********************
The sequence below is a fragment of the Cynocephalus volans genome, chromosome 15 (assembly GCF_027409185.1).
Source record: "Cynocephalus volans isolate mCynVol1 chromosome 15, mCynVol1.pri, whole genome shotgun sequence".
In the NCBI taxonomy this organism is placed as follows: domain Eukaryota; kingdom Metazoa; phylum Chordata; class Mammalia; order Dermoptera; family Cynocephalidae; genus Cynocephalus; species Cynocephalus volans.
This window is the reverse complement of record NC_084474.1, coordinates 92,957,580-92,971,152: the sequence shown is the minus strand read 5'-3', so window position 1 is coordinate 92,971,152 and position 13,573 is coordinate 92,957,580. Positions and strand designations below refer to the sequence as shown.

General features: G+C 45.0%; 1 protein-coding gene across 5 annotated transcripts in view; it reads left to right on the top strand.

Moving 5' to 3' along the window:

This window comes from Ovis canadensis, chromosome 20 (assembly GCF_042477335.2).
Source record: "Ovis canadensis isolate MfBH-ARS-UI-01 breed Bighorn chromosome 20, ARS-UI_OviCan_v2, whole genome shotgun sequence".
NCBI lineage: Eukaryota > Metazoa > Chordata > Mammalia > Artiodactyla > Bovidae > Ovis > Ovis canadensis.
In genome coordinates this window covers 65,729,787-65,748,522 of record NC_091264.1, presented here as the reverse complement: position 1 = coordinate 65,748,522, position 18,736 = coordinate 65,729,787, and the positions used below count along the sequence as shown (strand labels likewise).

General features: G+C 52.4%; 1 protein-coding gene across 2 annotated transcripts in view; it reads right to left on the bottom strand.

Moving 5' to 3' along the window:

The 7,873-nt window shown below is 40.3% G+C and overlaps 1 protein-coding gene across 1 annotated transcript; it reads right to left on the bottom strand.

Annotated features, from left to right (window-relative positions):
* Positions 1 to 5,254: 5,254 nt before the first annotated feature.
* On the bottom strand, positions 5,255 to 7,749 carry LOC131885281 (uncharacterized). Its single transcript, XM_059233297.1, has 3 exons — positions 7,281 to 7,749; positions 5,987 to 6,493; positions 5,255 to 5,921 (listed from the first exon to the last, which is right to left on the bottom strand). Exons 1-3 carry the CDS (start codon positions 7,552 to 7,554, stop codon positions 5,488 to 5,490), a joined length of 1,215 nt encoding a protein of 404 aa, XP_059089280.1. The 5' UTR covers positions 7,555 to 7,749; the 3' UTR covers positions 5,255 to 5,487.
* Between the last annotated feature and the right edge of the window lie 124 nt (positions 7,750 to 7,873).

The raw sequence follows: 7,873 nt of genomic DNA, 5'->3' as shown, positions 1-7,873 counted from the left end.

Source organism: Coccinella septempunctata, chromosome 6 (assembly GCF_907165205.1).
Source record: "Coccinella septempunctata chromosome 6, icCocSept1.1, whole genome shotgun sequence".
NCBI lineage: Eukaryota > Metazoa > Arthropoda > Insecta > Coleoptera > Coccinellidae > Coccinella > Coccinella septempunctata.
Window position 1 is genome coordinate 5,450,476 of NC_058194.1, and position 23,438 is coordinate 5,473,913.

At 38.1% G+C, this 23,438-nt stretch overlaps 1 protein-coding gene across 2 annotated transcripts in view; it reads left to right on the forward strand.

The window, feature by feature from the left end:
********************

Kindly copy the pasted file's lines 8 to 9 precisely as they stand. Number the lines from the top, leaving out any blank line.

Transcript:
Source record: "Ovis canadensis isolate MfBH-ARS-UI-01 breed Bighorn chromosome 20, ARS-UI_OviCan_v2, whole genome shotgun sequence".
NCBI lineage: Eukaryota > Metazoa > Chordata > Mammalia > Artiodactyla > Bovidae > Ovis > Ovis canadensis.